46th Cambridge Folk Festival

The Co-Operative Cambridge Folk Festival

Friday starts off with the traditional visit to The Unicorn for the full breakfast buffet. It's gone up to six fifty this year, but it's still a great way to start the day especially as one of the other Fatea team Allan rocks up with his mate Kev.

Talk turns to the day before consensus is that Lissie surpassed Stornaway for Stage Two, The Muckle Loons and Adam Brown and Alan MacLeod fighting over the honours at The Club Tent.

One hearty breakfast later and it's time to head to the festival site and start for the day. The usual pattern is to head for the back of the Club Tent and finish up writing up the day before.

On the way I bump into Cruel Folk, after the usual catch up, the band start the process of deciding when and who is going to queue to sign them up for one of the Club Tent Sessions

It's a mainstay of the Club Tent and the reason it's got its name. As well as having the odd official act from, the festival proper, The Club Tent is run in rotation by a number of local folk clubs. Acts then queue to get booked into sessions during the course of the festival. For many of those acts, playing Cambridge is the highlight of their performing year and well worth the time spent in the queue. There's several sign up points during the festival and acts are only expected to do the one.

The Club Tent is also used for Festival Workshops, at the unholy time, well for most musicians, of ten in the morning; the Club Tent is given over to workshops. Festival performers put a little back in teaching new tunes and techniques to punters. It's all included in the ticket price.

This year is an incredible year for the fiddle players, The Muckle Loons are providing three tutors this year, current Young Tradition Musician, Daniel Thorpe, 2009 winner Ruairidh MacMillan and Jack Smedley. The band is teaching a Strathspey this year. It's all good natured, Jack makes a comment than someone once described a duo appearance with Ruairidh as being the fiddle equivalent of Timon and Pumbaa from The Lion King. Ruairidh cracks up at this. He's not helped by the fact that his lanyard has obscured the letters ea from the word Fatea on his resplendent T-shirt.

It's a good workshop. It's difficult to get work out how to pitch the workshops as you're never quite sure how competent the audience players are going to be, literally from beginner to master.

An innovation that came in a few years back is the Mojo Interview, this year the interviewee is Seasick Steve, making his second visit to the festival.

As you can imagine Seasick Steve is quite a raconteur, he's lived a colourful life that has seen him in almost total poverty and obscurity to being an international celebrity.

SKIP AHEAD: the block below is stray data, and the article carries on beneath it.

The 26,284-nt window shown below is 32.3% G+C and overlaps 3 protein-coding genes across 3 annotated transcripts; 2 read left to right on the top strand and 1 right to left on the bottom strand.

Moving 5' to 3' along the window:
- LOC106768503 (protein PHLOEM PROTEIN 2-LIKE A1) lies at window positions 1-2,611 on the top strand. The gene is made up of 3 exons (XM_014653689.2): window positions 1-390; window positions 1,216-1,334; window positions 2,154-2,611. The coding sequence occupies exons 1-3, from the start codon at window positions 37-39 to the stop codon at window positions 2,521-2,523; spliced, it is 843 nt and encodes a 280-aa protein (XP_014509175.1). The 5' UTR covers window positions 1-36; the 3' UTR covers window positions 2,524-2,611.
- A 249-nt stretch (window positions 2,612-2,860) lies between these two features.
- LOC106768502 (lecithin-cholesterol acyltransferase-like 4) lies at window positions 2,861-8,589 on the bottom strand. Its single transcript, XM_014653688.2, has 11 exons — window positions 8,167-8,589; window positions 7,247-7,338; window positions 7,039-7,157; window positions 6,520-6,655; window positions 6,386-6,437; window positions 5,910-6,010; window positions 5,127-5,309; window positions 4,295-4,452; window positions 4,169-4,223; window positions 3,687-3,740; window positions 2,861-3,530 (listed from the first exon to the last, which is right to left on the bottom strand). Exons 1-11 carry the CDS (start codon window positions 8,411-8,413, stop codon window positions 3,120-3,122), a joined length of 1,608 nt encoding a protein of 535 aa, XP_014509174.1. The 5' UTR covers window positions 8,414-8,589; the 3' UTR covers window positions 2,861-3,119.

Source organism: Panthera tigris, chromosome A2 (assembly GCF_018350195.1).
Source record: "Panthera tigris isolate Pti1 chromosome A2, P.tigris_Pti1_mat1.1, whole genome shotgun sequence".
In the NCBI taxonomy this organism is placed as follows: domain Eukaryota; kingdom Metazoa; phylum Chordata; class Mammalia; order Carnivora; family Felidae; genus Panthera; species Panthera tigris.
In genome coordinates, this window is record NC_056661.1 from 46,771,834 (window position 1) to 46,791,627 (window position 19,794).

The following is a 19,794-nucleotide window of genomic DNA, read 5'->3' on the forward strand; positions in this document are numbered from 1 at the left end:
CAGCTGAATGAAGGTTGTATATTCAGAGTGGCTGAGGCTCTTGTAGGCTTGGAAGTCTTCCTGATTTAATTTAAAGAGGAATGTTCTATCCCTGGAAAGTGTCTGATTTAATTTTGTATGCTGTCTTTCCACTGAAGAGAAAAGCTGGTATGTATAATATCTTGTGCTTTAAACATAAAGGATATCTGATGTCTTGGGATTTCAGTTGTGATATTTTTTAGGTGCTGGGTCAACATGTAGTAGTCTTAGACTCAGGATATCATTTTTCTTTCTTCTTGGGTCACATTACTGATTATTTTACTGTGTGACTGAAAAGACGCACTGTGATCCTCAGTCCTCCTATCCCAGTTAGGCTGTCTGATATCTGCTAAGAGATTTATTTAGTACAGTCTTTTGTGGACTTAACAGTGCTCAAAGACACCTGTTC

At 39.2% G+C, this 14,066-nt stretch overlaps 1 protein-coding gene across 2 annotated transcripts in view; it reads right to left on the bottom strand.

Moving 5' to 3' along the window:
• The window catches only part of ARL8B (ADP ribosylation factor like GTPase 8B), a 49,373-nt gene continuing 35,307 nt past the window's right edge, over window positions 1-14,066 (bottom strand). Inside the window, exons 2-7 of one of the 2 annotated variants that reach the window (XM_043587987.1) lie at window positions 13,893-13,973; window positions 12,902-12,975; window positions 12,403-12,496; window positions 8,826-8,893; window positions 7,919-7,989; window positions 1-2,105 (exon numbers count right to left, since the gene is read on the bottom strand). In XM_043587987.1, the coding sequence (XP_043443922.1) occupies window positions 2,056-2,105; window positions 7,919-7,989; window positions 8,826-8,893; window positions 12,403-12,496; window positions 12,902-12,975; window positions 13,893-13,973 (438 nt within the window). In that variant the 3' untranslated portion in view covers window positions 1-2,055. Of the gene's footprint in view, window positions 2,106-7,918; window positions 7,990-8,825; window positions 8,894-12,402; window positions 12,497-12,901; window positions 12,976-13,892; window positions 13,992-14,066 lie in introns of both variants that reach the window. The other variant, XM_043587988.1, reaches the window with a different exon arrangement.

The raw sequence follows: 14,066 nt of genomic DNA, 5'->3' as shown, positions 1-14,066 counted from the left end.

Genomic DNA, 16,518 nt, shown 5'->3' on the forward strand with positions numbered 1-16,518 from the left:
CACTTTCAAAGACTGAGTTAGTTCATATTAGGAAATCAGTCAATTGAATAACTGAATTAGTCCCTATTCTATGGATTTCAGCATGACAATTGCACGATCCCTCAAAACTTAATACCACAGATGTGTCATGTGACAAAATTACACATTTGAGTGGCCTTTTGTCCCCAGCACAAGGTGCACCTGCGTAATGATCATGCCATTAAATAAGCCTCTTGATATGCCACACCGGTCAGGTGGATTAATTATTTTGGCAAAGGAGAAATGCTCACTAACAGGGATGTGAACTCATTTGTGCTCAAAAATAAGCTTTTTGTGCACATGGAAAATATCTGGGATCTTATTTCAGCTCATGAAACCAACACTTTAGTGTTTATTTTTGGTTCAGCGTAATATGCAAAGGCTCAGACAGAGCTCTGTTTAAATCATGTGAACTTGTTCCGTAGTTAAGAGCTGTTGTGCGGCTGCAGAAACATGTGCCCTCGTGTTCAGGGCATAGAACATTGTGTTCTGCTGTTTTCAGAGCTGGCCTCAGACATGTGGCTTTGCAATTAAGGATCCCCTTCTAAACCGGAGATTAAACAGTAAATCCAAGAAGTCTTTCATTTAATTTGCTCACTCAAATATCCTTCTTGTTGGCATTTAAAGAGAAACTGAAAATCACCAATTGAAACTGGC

He openly acknowledges the role his appearance on Jools Holland's Hootenanny had in propelling him to international stardom, one of the questions was about that appearance.

It turns out Steve came quite close to blowing that, once on the audition and again by refusing to play the song the producers wanted to play. After a while he was convinced into doing something he wasn't used to doing, trusting someone else's opinion, the rest as they say is history.

It was one of the best interviews in the series, he does have a good number of stories to tell and he tells them well and that's before he picks up a guitar and sets them to music. That will come later with his Stage One performance.

It's time for the music proper to kick off. Opening stage one this year are another young Scots act, Braebach making their second festival appearance on the back of their second album, "The Desperate Battle Of The Birds".

The band are a five piece and I think I'm right in saying all are in at least one other band or solo artists in their own right. Patsy Reid, Ewan Robertson, Calum MacCrimmon, Donal Brown and James Lindsay make up the band. As well as songs and tunes, this is a band that will also bring dance to Cambridge even if they've got to start it themselves.

The outside screens means that there video cameras running in the pit right through including the first three songs, dodge the cameraman looks like being the game of the weekend for the snappers. It also means that Breabach are the first band at Cambridge to use the screens

None of which detracts from the beautiful music coming from the stage, five such accomplished musicians are going to make such sweet music together, and there really is no other word for it.

Alternative mellow and relaxing and pounding and driving, the band fuse their appearance on contrast. The crowd are infected by a need to move, up and down mainly, but there's some real dancing toward the edges.

The screens seem to be going down well judging by the reaction in the field, it's a bright day, if slightly overcast, but you can clearly see the images. It's a new addition that definitely fits the bill.


Photocredits:Neil King